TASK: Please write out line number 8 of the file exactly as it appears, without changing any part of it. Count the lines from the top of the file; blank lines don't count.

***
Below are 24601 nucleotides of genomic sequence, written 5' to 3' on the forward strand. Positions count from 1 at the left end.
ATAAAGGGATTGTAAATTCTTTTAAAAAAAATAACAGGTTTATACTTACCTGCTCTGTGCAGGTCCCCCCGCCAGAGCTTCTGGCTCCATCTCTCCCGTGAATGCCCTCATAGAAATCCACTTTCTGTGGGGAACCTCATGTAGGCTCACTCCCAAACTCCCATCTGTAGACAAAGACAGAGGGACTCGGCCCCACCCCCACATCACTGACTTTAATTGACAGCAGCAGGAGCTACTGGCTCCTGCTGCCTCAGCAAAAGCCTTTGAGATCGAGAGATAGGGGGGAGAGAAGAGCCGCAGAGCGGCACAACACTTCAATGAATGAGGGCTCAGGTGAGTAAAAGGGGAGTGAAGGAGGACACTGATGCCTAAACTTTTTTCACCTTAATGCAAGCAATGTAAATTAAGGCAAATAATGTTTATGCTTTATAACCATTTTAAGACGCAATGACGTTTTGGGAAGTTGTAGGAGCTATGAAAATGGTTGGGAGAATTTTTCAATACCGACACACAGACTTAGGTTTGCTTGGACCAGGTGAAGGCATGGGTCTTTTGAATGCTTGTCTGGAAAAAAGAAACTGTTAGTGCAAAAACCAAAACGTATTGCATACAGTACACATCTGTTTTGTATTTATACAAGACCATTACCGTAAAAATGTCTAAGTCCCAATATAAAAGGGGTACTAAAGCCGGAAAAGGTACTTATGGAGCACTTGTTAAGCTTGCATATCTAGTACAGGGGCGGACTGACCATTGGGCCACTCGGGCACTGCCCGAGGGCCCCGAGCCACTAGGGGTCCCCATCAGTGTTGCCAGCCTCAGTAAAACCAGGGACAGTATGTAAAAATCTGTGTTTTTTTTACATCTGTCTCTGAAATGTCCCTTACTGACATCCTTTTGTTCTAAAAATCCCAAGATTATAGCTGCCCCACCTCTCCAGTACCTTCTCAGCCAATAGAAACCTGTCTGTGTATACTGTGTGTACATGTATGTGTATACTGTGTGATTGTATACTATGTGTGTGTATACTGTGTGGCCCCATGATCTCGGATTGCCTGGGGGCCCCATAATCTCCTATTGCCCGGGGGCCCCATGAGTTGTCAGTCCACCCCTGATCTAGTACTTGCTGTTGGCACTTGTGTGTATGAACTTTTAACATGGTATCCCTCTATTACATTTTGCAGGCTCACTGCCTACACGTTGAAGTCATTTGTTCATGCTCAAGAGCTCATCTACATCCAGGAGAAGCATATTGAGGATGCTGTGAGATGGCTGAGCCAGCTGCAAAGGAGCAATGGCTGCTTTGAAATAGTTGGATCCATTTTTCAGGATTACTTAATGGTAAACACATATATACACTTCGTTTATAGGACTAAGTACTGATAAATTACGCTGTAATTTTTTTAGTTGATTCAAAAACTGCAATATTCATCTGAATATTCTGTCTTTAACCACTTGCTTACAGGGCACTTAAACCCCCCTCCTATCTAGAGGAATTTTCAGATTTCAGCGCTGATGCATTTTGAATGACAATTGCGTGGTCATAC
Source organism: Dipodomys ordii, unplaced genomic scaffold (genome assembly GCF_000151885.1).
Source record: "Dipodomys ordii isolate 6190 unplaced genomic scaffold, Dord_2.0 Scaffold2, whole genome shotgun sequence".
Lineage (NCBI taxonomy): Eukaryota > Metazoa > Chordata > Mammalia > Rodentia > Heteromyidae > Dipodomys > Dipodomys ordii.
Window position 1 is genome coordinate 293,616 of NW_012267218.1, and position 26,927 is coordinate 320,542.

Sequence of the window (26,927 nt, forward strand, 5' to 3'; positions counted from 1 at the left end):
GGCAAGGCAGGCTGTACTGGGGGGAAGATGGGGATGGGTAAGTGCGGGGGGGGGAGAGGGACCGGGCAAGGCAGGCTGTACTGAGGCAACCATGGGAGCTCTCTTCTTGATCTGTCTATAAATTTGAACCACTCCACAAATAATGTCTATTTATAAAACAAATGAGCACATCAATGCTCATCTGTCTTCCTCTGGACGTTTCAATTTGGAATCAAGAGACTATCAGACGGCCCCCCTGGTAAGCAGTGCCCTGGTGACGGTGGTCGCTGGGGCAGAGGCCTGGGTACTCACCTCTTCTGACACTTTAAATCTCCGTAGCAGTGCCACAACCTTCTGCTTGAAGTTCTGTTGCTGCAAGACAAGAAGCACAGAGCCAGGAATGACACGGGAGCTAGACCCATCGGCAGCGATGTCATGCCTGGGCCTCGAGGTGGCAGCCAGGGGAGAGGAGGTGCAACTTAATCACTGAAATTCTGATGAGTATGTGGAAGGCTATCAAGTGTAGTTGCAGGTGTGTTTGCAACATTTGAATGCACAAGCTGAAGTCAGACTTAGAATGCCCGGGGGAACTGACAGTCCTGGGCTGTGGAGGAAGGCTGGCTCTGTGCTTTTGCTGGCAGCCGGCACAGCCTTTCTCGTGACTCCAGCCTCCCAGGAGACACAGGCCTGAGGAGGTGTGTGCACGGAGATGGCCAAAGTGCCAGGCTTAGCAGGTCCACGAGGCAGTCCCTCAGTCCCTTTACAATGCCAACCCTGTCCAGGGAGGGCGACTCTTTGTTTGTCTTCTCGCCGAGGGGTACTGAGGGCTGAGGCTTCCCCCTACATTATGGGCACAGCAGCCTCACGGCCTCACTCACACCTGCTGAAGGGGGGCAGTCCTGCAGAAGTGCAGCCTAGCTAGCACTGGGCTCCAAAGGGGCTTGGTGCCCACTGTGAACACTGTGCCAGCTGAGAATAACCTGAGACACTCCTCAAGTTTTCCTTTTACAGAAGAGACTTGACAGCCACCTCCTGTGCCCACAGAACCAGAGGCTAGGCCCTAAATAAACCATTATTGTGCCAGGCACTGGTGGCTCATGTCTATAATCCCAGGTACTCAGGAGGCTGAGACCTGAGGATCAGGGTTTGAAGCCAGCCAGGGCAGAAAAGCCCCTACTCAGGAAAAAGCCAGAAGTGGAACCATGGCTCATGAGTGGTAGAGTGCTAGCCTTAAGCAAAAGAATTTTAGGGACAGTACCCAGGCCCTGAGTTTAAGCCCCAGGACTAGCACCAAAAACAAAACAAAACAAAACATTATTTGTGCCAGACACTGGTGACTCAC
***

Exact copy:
GGCAAGGCAGGCTGTACTGGGGGGAAGATGGGGATGGGTAAGTGCGGGGGGGGGAGAGGGACCGGGCAAGGCAGGCTGTACTGAGGCAACCATGGGAGCTCTCTTCTTGATCTGTCTATAAATTTGAACCACTCCACAAATAATGTCTATTTATAAAACAAATGAGCACATCAATGCTCATCTGTCTTCCTCTGGACGTTTCAATTTGGAATCAAGAGACTATCAGACGGCCCCCCTGGTAAGCAGTGCCCTGGTGACGGTGGTCGCTGGGGCAGAGGCCTGGGTACTCACCTCTTCTGACACTTTAAATCTCCGTAGCAGTGCCACAACCTTCTGCTTGAAGTTCTGTTGCTGCAAGACAAGAAGCACAGAGCCAGGAATGACACGGGAGCTAGACCCATCGGCAGCGATGTCATGCCTGGGCCTCGAGGTGGCAGCCAGGGGAGAGGAGGTGCAACTTAATCACTGAAATTCTGATGAGTATGTGGAAGGCTATCAAGTGTAGTTGCAGGTGTGTTTGCAACATTTGAATGCACAAGCTGAAGTCAGACTTAGAATGCCCGGGGGAACTGACAGTCCTGGGCTGTGGAGGAAGGCTGGCTCTGTGCTTTTGCTGGCAGCCGGCACAGCCTTTCTCGTGACTCCAGCCTCCCAGGAGACACAGGCCTGAGGAGGTGTGTGCACGGAGATGGCCAAAGTGCCAGGCTTAGCAGGTCCACGAGGCAGTCCCTCAGTCCCTTTACAATGCCAACCCTGTCCAGGGAGGGCGACTCTTTGTTTGTCTTCTCGCCGAGGGGTACTGAGGGCTGAGGCTTCCCCCTACATTATGGGCACAGCAGCCTCACGGCCTCACTCACACCTGCTGAAGGGGGGCAGTCCTGCAGAAGTGCAGCCTAGCTAGCACTGGGCTCCAAAGGGGCTTGGTGCCCACTGTGAACACTGTGCCAGCTGAGAATAACCTGAGACACTCCTCAAGTTTTCCTTTTACAGAAGAGACTTGACAGCCACCTCCTGTGCCCACAGAACCAGAGGCTAGGCCCTAAATAAACCATTATTGTGCCAGGCACTGGTGGCTCATGTCTATAATCCCAGGTACTCAGGAGGCTGAGACCTGAGGATCAGGGTTTGAAGCCAGCCAGGGCAGAAAAGCCCCTACTCAGGAAAAAGCCAGAAGTGGAACCATGGCTCATGAGTGGTAGAGTGCTAGCCTTAAGCAAAAGAATTTTAGGGACAGTACCCAGGCCCTGAGTTTAAGCCCCAGGACTAGCACCAAAAACAAAACAAAACAAAACATTATTTGTGCCAGACACTGGTGACTCAC